16. The method of claim 1, wherein said repairing of the defective stitches in step (k) comprises removing the defective stitches and restitching at the locations.
17. The method of claim 1, wherein said repairing of the defective stitches in step (k) comprises stitching new stitches over the defective stitches.
18. A system for automated textile stitching and stitch quality control, comprising:
a textile material support structure comprising a contoured three-dimensional surfaced table;
a stitching machine including a stitching head, where the stitching head has a sewing needle and a source of thread, and wherein the stitching head, under automatic control, is controllably movable to a plurality of different sewing locations across a surface of a textile supported by the support structure and the needle is reciprocally movable relative to the textile;
means for generating a signal proportional to a thread tension of a stitch while a stitch is being made in the textile;
a control station capable of providing the automatic control including a processor and a computer memory, and the memory being encoded with data for instructing the processor:
to determine stitching locations of the stitching head;
derive stitching data from the generated signals; and
generate a map of the stitching locations and the corresponding stitching data, whereby the stitching data is traceable to the corresponding stitches;
analyzing means to analyze the map to identify defective stitches; and
repairing means to repair the identified defective stitches.
19. The system of claim 18, further comprising a video camera for taking time-based video images of the stitches, wherein the encoded data further instructs the processor to add video image links to the map, the video image links linking the video images to the stitching data.
20. The system of claim 18, wherein the memory is further encoded with data for instructing the processor to direct the repairing means to repair the identified zones of defective stitches.
21. The system of claim 18, wherein said means of generating a signal proportional to the thread tension of the stitch while the stitch is being made comprises a load cell placed proximate the needle along a thread path, where the load cell being capable of generating a tension feedback signal proportional to tension in a thread proximate the needle.
22. The system of claim 18, wherein the encoded data further instructs the processor to derive the stitching data by performing a real-time analysis of the signal.
Description

This invention was made under contract no. NAS1-18862 awarded by NASA. The Government has certain rights in this invention.

BACKGROUND OF THE INVENTION

This invention relates to textile manufacturing. More specifically, this invention relates to quality control for stitching of textile articles.

Large aircraft structures such as wing covers are now being fabricated from textile composites. The textile composites are attractive because of their potential for lowering the cost of fabricating the large aircraft structures. Cutting pieces of fabric and stitching the fabric pieces together have the potential of being less expensive then cutting sheets of aluminum, drilling holes in the aluminum sheets, removing excess metal and assembling metal fasteners.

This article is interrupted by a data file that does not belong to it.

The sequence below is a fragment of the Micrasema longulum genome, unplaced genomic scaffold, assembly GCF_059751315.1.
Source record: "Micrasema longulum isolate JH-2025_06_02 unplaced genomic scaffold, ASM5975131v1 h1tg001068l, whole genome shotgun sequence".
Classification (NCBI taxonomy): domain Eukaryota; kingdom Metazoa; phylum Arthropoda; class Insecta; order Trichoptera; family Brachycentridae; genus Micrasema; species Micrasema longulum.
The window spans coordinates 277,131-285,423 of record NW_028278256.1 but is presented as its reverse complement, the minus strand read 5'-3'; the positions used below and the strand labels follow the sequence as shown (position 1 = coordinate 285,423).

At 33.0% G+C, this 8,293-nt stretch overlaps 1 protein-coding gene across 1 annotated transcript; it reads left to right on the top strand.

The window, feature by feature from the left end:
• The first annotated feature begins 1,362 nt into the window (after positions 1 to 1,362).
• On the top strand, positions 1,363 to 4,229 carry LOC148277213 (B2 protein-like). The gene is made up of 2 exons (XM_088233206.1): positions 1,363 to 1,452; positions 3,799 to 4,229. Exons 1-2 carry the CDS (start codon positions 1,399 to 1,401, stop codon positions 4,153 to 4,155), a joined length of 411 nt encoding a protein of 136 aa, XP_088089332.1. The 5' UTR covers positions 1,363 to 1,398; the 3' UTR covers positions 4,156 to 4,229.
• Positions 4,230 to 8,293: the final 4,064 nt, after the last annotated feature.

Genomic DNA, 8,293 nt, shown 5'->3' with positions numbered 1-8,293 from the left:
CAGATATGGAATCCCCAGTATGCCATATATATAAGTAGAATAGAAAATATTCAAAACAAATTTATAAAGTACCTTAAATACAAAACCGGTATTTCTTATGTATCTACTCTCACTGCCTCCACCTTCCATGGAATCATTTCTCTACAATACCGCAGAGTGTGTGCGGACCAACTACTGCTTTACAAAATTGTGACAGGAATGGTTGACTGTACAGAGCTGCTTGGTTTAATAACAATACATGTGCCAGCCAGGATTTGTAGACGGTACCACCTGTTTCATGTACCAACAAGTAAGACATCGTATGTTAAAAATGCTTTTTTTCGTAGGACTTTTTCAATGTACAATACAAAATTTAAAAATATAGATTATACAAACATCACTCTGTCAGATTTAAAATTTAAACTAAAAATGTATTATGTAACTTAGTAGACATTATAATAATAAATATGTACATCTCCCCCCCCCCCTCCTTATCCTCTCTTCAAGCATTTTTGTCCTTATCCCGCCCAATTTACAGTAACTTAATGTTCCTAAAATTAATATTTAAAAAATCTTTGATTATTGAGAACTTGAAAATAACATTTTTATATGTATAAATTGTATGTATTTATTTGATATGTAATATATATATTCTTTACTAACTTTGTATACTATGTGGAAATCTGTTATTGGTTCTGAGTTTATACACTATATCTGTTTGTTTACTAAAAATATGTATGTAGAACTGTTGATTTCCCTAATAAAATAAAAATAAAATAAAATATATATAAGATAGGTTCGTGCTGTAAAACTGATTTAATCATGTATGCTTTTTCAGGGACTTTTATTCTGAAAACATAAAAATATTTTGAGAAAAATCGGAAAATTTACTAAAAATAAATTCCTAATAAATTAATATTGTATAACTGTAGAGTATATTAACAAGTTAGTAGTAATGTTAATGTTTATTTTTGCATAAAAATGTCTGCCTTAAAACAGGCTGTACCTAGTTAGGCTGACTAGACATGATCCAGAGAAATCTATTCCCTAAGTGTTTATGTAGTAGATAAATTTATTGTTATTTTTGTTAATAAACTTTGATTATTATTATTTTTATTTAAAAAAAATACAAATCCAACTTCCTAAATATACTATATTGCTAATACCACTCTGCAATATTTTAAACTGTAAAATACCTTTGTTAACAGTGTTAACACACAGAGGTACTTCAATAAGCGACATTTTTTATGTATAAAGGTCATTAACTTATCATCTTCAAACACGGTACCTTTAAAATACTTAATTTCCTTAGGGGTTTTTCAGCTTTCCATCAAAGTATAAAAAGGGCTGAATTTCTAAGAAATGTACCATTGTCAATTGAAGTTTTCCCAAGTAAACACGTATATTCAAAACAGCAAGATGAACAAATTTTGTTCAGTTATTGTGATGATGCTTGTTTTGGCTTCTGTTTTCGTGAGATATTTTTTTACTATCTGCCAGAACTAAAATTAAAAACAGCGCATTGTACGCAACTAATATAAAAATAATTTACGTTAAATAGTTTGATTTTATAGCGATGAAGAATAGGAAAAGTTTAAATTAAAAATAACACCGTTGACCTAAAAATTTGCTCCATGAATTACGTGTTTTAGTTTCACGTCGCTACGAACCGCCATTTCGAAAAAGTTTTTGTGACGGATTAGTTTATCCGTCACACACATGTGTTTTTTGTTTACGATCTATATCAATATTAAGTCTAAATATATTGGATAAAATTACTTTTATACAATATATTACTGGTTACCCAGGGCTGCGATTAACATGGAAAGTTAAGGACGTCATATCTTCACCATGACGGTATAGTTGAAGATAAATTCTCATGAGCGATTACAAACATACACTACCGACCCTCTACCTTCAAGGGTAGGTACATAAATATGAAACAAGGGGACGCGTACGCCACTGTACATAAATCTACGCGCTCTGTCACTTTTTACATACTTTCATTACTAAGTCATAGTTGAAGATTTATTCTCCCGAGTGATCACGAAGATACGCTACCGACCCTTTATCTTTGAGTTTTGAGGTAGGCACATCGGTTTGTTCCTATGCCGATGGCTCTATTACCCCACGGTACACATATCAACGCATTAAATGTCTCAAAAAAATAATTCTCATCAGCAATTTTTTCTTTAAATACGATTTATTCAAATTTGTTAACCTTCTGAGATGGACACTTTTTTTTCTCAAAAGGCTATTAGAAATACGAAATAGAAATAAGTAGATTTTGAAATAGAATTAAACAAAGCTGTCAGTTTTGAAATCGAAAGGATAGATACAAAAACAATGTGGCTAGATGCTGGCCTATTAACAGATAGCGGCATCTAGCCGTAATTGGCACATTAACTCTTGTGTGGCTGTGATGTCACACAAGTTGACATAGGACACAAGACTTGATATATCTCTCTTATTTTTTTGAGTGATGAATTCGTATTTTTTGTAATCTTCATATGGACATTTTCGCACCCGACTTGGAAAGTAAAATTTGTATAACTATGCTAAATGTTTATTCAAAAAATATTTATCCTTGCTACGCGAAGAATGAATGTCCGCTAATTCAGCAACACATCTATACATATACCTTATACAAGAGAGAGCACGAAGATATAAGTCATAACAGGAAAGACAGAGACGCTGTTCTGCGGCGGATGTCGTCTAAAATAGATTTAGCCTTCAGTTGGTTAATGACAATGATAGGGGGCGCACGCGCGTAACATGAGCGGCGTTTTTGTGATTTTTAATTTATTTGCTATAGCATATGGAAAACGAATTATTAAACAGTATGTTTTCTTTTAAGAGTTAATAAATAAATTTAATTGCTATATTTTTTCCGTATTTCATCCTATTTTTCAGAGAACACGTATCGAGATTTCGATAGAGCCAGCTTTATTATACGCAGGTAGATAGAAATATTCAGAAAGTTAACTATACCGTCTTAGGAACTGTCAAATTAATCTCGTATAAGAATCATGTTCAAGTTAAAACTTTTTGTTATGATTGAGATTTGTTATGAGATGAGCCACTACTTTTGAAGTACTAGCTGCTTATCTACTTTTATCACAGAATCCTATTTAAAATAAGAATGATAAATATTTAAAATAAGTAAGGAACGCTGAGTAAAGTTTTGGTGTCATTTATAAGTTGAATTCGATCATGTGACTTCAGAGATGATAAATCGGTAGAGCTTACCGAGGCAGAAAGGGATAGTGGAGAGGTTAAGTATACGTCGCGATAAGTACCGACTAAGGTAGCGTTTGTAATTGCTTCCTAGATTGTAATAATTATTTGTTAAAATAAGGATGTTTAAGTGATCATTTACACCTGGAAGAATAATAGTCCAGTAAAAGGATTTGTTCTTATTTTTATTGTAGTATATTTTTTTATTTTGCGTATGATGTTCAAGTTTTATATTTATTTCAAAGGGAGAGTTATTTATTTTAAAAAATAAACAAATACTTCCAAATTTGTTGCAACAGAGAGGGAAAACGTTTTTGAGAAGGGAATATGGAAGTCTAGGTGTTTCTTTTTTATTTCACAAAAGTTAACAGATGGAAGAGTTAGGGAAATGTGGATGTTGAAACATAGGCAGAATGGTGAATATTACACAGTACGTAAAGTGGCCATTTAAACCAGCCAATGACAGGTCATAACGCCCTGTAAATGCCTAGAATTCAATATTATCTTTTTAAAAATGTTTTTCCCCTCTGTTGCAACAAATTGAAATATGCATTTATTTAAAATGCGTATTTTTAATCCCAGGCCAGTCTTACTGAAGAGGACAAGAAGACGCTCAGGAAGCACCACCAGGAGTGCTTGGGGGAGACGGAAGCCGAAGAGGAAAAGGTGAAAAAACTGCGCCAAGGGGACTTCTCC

The wing cover can be made from a carbon-fiber textile composite. Sheets of knitted carbon-fiber fabric are cut out into pieces having specified sizes and shapes. Fabric pieces having the size and shape of a wing are laid out first. Several of these pieces are stacked to form the wing cover. Additional pieces are stacked to provide added strength in high stress areas. After the fabric pieces are arranged in their proper positions, the pieces are stitched together to form a wing preform. Secondary details such as spar caps, stringers and intercostals are then stitched onto the wing preform. Such a wing preform might have a thickness varying between 0.05 inches and 1.5 inches. The wing preform is quite large, and its surface is very complex, usually a compound contoured three-dimensional surface.

The wing preform is transferred to an outer mold line tool that has the shape of an aircraft wing. Prior to the transfer, a surface of the outer mold line tool is covered with a congealed epoxy-resin. The tool and the stitched preform are placed in an autoclave. Under high pressure and temperature, the resin is infused into the stitched preform and cured. Resulting is a cured wing cover that is ready for assembly into a final wing structure.

For textile composite technology to be successful, two barriers must be overcome: cost and damage tolerance. Damage tolerance appears to have been hurdled. Closely-spaced stitches on the wing preform provide sufficient damage tolerance because the stitches provide a third continuous column of material.

Cost continues to be the problem. Although the textile composites are less expensive than aluminum, and textile manufacturing techniques are old and proven, the machines for stitching are slow and unreliable. This problem is especially true for wing preforms because an exceedingly large number of stitches must be made, and they must be made in a contoured, compound three-dimensional surface.

Many hours are spent on quality control. Visual inspections are performed to ensure that the stitches have proper spacing and tension. Loose threads and broken stitches are identified. Irregular-sized holes surrounding the threads are also identified. Too small a hole might suggest an overly tight stitch; too large a hole might suggest a loose stitch.

Moreover, the visual inspection is subjective; its accuracy is dependant upon the attentiveness of the person performing the inspection. Still, for a small structure, visual inspection might be feasible. A few defective stitches could be identified and repaired.